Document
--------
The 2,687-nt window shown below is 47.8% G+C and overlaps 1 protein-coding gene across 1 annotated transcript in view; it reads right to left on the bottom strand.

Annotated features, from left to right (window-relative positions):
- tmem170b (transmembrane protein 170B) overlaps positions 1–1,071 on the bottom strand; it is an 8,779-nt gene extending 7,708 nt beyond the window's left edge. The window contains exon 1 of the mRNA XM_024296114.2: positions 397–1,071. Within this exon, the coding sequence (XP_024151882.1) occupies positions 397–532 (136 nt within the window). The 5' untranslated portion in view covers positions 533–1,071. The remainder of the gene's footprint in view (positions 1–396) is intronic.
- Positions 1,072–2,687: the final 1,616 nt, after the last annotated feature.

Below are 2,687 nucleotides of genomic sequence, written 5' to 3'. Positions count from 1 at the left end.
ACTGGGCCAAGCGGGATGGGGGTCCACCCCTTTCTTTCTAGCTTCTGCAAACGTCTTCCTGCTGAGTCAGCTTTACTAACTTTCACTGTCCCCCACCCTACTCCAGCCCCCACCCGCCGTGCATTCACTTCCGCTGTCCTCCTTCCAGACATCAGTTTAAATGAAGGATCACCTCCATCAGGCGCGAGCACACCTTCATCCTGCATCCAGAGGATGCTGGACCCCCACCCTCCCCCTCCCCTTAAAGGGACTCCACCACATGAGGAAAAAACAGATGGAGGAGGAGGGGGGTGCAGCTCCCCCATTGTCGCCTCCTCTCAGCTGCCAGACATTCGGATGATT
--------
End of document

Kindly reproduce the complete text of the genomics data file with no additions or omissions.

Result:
The 2,687-nt window shown below is 47.8% G+C and overlaps 1 protein-coding gene across 1 annotated transcript in view; it reads right to left on the bottom strand.

Annotated features, from left to right (window-relative positions):
- tmem170b (transmembrane protein 170B) overlaps positions 1–1,071 on the bottom strand; it is an 8,779-nt gene extending 7,708 nt beyond the window's left edge. The window contains exon 1 of the mRNA XM_024296114.2: positions 397–1,071. Within this exon, the coding sequence (XP_024151882.1) occupies positions 397–532 (136 nt within the window). The 5' untranslated portion in view covers positions 533–1,071. The remainder of the gene's footprint in view (positions 1–396) is intronic.
- Positions 1,072–2,687: the final 1,616 nt, after the last annotated feature.

Below are 2,687 nucleotides of genomic sequence, written 5' to 3'. Positions count from 1 at the left end.
ACTGGGCCAAGCGGGATGGGGGTCCACCCCTTTCTTTCTAGCTTCTGCAAACGTCTTCCTGCTGAGTCAGCTTTACTAACTTTCACTGTCCCCCACCCTACTCCAGCCCCCACCCGCCGTGCATTCACTTCCGCTGTCCTCCTTCCAGACATCAGTTTAAATGAAGGATCACCTCCATCAGGCGCGAGCACACCTTCATCCTGCATCCAGAGGATGCTGGACCCCCACCCTCCCCCTCCCCTTAAAGGGACTCCACCACATGAGGAAAAAACAGATGGAGGAGGAGGGGGGTGCAGCTCCCCCATTGTCGCCTCCTCTCAGCTGCCAGACATTCGGATGATT